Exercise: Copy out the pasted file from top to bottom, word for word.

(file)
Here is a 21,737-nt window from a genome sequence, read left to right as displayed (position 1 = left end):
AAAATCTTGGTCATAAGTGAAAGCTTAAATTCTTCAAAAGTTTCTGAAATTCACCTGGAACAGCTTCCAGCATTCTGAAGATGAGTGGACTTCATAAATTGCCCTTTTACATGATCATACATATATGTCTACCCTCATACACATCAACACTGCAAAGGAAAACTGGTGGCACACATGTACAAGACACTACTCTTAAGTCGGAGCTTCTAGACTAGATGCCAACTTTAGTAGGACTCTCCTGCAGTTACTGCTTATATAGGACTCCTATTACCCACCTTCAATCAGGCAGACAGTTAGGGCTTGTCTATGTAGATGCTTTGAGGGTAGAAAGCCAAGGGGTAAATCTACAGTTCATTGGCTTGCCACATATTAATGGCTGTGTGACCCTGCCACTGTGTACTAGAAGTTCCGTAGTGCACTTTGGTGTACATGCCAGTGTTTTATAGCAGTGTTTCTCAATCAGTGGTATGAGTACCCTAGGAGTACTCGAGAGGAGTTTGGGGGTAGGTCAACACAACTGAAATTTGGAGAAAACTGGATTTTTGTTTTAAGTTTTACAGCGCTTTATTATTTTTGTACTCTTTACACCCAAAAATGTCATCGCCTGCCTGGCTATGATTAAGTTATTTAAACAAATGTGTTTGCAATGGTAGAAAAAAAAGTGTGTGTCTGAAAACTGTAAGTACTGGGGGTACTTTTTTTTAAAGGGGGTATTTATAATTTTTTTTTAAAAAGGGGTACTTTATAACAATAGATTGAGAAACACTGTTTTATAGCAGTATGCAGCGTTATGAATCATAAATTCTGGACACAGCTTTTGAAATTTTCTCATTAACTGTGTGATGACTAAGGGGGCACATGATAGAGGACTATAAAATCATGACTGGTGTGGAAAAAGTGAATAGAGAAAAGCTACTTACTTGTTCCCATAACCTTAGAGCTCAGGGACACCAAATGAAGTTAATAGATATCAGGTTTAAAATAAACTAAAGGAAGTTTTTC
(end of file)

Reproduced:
Here is a 21,737-nt window from a genome sequence, read left to right as displayed (position 1 = left end):
AAAATCTTGGTCATAAGTGAAAGCTTAAATTCTTCAAAAGTTTCTGAAATTCACCTGGAACAGCTTCCAGCATTCTGAAGATGAGTGGACTTCATAAATTGCCCTTTTACATGATCATACATATATGTCTACCCTCATACACATCAACACTGCAAAGGAAAACTGGTGGCACACATGTACAAGACACTACTCTTAAGTCGGAGCTTCTAGACTAGATGCCAACTTTAGTAGGACTCTCCTGCAGTTACTGCTTATATAGGACTCCTATTACCCACCTTCAATCAGGCAGACAGTTAGGGCTTGTCTATGTAGATGCTTTGAGGGTAGAAAGCCAAGGGGTAAATCTACAGTTCATTGGCTTGCCACATATTAATGGCTGTGTGACCCTGCCACTGTGTACTAGAAGTTCCGTAGTGCACTTTGGTGTACATGCCAGTGTTTTATAGCAGTGTTTCTCAATCAGTGGTATGAGTACCCTAGGAGTACTCGAGAGGAGTTTGGGGGTAGGTCAACACAACTGAAATTTGGAGAAAACTGGATTTTTGTTTTAAGTTTTACAGCGCTTTATTATTTTTGTACTCTTTACACCCAAAAATGTCATCGCCTGCCTGGCTATGATTAAGTTATTTAAACAAATGTGTTTGCAATGGTAGAAAAAAAAGTGTGTGTCTGAAAACTGTAAGTACTGGGGGTACTTTTTTTTAAAGGGGGTATTTATAATTTTTTTTTAAAAAGGGGTACTTTATAACAATAGATTGAGAAACACTGTTTTATAGCAGTATGCAGCGTTATGAATCATAAATTCTGGACACAGCTTTTGAAATTTTCTCATTAACTGTGTGATGACTAAGGGGGCACATGATAGAGGACTATAAAATCATGACTGGTGTGGAAAAAGTGAATAGAGAAAAGCTACTTACTTGTTCCCATAACCTTAGAGCTCAGGGACACCAAATGAAGTTAATAGATATCAGGTTTAAAATAAACTAAAGGAAGTTTTTC